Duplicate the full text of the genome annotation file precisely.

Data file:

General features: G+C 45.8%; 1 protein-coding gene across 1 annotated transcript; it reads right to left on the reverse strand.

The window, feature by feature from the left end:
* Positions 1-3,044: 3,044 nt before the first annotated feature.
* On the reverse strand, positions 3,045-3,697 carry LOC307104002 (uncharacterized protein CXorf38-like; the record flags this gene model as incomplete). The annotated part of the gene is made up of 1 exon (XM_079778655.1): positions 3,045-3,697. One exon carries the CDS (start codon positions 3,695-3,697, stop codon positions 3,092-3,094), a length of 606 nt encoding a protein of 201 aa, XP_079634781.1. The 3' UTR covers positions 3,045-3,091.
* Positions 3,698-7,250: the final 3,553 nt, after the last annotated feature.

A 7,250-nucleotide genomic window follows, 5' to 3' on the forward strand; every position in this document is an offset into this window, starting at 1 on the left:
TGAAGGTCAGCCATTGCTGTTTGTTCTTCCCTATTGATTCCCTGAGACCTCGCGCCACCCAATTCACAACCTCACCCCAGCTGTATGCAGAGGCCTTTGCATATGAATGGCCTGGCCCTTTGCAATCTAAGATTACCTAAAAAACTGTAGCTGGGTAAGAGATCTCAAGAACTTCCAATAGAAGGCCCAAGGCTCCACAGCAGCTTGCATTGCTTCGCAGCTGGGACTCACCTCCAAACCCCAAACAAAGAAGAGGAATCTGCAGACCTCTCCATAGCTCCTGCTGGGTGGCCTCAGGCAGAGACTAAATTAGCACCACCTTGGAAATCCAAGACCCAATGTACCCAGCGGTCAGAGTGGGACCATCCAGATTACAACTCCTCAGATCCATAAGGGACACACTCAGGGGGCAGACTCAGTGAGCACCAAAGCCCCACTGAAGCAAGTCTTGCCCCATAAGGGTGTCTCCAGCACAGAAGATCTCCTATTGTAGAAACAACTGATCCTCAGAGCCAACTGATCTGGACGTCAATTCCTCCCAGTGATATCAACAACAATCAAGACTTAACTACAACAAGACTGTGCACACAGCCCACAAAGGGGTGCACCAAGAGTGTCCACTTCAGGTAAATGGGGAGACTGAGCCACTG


General features: G+C 45.8%; 1 protein-coding gene across 1 annotated transcript; it reads right to left on the reverse strand.

The window, feature by feature from the left end:
* Positions 1-3,044: 3,044 nt before the first annotated feature.
* On the reverse strand, positions 3,045-3,697 carry LOC307104002 (uncharacterized protein CXorf38-like; the record flags this gene model as incomplete). The annotated part of the gene is made up of 1 exon (XM_079778655.1): positions 3,045-3,697. One exon carries the CDS (start codon positions 3,695-3,697, stop codon positions 3,092-3,094), a length of 606 nt encoding a protein of 201 aa, XP_079634781.1. The 3' UTR covers positions 3,045-3,091.
* Positions 3,698-7,250: the final 3,553 nt, after the last annotated feature.

A 7,250-nucleotide genomic window follows, 5' to 3' on the forward strand; every position in this document is an offset into this window, starting at 1 on the left:
TGAAGGTCAGCCATTGCTGTTTGTTCTTCCCTATTGATTCCCTGAGACCTCGCGCCACCCAATTCACAACCTCACCCCAGCTGTATGCAGAGGCCTTTGCATATGAATGGCCTGGCCCTTTGCAATCTAAGATTACCTAAAAAACTGTAGCTGGGTAAGAGATCTCAAGAACTTCCAATAGAAGGCCCAAGGCTCCACAGCAGCTTGCATTGCTTCGCAGCTGGGACTCACCTCCAAACCCCAAACAAAGAAGAGGAATCTGCAGACCTCTCCATAGCTCCTGCTGGGTGGCCTCAGGCAGAGACTAAATTAGCACCACCTTGGAAATCCAAGACCCAATGTACCCAGCGGTCAGAGTGGGACCATCCAGATTACAACTCCTCAGATCCATAAGGGACACACTCAGGGGGCAGACTCAGTGAGCACCAAAGCCCCACTGAAGCAAGTCTTGCCCCATAAGGGTGTCTCCAGCACAGAAGATCTCCTATTGTAGAAACAACTGATCCTCAGAGCCAACTGATCTGGACGTCAATTCCTCCCAGTGATATCAACAACAATCAAGACTTAACTACAACAAGACTGTGCACACAGCCCACAAAGGGGTGCACCAAGAGTGTCCACTTCAGGTAAATGGGGAGACTGAGCCACTG